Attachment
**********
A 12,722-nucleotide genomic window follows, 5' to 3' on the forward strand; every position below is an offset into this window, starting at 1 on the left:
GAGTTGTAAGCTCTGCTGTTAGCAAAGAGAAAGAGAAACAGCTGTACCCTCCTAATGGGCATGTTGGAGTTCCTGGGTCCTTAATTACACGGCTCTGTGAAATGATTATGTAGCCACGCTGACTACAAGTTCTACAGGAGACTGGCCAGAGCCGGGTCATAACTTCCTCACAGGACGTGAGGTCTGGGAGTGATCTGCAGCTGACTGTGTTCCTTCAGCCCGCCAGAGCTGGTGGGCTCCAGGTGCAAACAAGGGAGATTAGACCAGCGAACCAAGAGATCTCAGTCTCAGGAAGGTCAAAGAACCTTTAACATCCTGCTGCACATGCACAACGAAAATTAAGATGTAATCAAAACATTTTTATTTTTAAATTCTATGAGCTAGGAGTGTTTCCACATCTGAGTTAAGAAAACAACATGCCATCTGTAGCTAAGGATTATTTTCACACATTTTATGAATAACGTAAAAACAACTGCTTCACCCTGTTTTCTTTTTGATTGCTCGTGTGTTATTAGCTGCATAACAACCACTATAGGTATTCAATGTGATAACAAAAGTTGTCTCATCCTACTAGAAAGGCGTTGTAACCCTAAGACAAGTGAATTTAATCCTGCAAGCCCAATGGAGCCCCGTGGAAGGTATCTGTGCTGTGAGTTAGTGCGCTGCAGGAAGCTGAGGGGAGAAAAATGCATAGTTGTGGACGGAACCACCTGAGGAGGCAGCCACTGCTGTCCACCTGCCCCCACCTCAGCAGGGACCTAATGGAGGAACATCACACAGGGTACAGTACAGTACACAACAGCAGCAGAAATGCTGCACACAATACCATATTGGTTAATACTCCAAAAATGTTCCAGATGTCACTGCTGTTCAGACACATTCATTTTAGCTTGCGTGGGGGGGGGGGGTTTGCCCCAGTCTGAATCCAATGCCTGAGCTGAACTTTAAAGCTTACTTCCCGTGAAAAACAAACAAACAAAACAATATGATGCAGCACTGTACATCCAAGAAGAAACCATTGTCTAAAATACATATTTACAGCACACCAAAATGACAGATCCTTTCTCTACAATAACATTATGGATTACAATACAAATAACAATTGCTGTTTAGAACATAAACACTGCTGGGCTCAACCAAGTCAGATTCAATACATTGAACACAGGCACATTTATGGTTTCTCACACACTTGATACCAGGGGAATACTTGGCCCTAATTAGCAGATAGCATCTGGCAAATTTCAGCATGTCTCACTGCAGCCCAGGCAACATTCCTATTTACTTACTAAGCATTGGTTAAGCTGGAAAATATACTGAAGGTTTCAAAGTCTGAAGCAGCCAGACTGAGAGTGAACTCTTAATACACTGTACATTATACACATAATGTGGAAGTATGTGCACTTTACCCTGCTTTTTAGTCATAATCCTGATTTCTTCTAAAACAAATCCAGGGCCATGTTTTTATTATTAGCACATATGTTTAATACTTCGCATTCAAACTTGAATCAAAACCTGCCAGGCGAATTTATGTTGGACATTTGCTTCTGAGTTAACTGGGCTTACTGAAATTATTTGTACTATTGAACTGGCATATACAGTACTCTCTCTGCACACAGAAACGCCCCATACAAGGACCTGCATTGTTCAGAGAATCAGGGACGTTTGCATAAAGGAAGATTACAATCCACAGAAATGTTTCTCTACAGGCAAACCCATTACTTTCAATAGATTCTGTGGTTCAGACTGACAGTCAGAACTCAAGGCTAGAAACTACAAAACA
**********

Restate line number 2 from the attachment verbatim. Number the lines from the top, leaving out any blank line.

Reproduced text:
GAGTTGTAAGCTCTGCTGTTAGCAAAGAGAAAGAGAAACAGCTGTACCCTCCTAATGGGCATGTTGGAGTTCCTGGGTCCTTAATTACACGGCTCTGTGAAATGATTATGTAGCCACGCTGACTACAAGTTCTACAGGAGACTGGCCAGAGCCGGGTCATAACTTCCTCACAGGACGTGAGGTCTGGGAGTGATCTGCAGCTGACTGTGTTCCTTCAGCCCGCCAGAGCTGGTGGGCTCCAGGTGCAAACAAGGGAGATTAGACCAGCGAACCAAGAGATCTCAGTCTCAGGAAGGTCAAAGAACCTTTAACATCCTGCTGCACATGCACAACGAAAATTAAGATGTAATCAAAACATTTTTATTTTTAAATTCTATGAGCTAGGAGTGTTTCCACATCTGAGTTAAGAAAACAACATGCCATCTGTAGCTAAGGATTATTTTCACACATTTTATGAATAACGTAAAAACAACTGCTTCACCCTGTTTTCTTTTTGATTGCTCGTGTGTTATTAGCTGCATAACAACCACTATAGGTATTCAATGTGATAACAAAAGTTGTCTCATCCTACTAGAAAGGCGTTGTAACCCTAAGACAAGTGAATTTAATCCTGCAAGCCCAATGGAGCCCCGTGGAAGGTATCTGTGCTGTGAGTTAGTGCGCTGCAGGAAGCTGAGGGGAGAAAAATGCATAGTTGTGGACGGAACCACCTGAGGAGGCAGCCACTGCTGTCCACCTGCCCCCACCTCAGCAGGGACCTAATGGAGGAACATCACACAGGGTACAGTACAGTACACAACAGCAGCAGAAATGCTGCACACAATACCATATTGGTTAATACTCCAAAAATGTTCCAGATGTCACTGCTGTTCAGACACATTCATTTTAGCTTGCGTGGGGGGGGGGGGTTTGCCCCAGTCTGAATCCAATGCCTGAGCTGAACTTTAAAGCTTACTTCCCGTGAAAAACAAACAAACAAAACAATATGATGCAGCACTGTACATCCAAGAAGAAACCATTGTCTAAAATACATATTTACAGCACACCAAAATGACAGATCCTTTCTCTACAATAACATTATGGATTACAATACAAATAACAATTGCTGTTTAGAACATAAACACTGCTGGGCTCAACCAAGTCAGATTCAATACATTGAACACAGGCACATTTATGGTTTCTCACACACTTGATACCAGGGGAATACTTGGCCCTAATTAGCAGATAGCATCTGGCAAATTTCAGCATGTCTCACTGCAGCCCAGGCAACATTCCTATTTACTTACTAAGCATTGGTTAAGCTGGAAAATATACTGAAGGTTTCAAAGTCTGAAGCAGCCAGACTGAGAGTGAACTCTTAATACACTGTACATTATACACATAATGTGGAAGTATGTGCACTTTACCCTGCTTTTTAGTCATAATCCTGATTTCTTCTAAAACAAATCCAGGGCCATGTTTTTATTATTAGCACATATGTTTAATACTTCGCATTCAAACTTGAATCAAAACCTGCCAGGCGAATTTATGTTGGACATTTGCTTCTGAGTTAACTGGGCTTACTGAAATTATTTGTACTATTGAACTGGCATATACAGTACTCTCTCTGCACACAGAAACGCCCCATACAAGGACCTGCATTGTTCAGAGAATCAGGGACGTTTGCATAAAGGAAGATTACAATCCACAGAAATGTTTCTCTACAGGCAAACCCATTACTTTCAATAGATTCTGTGGTTCAGACTGACAGTCAGAACTCAAGGCTAGAAACTACAAAACA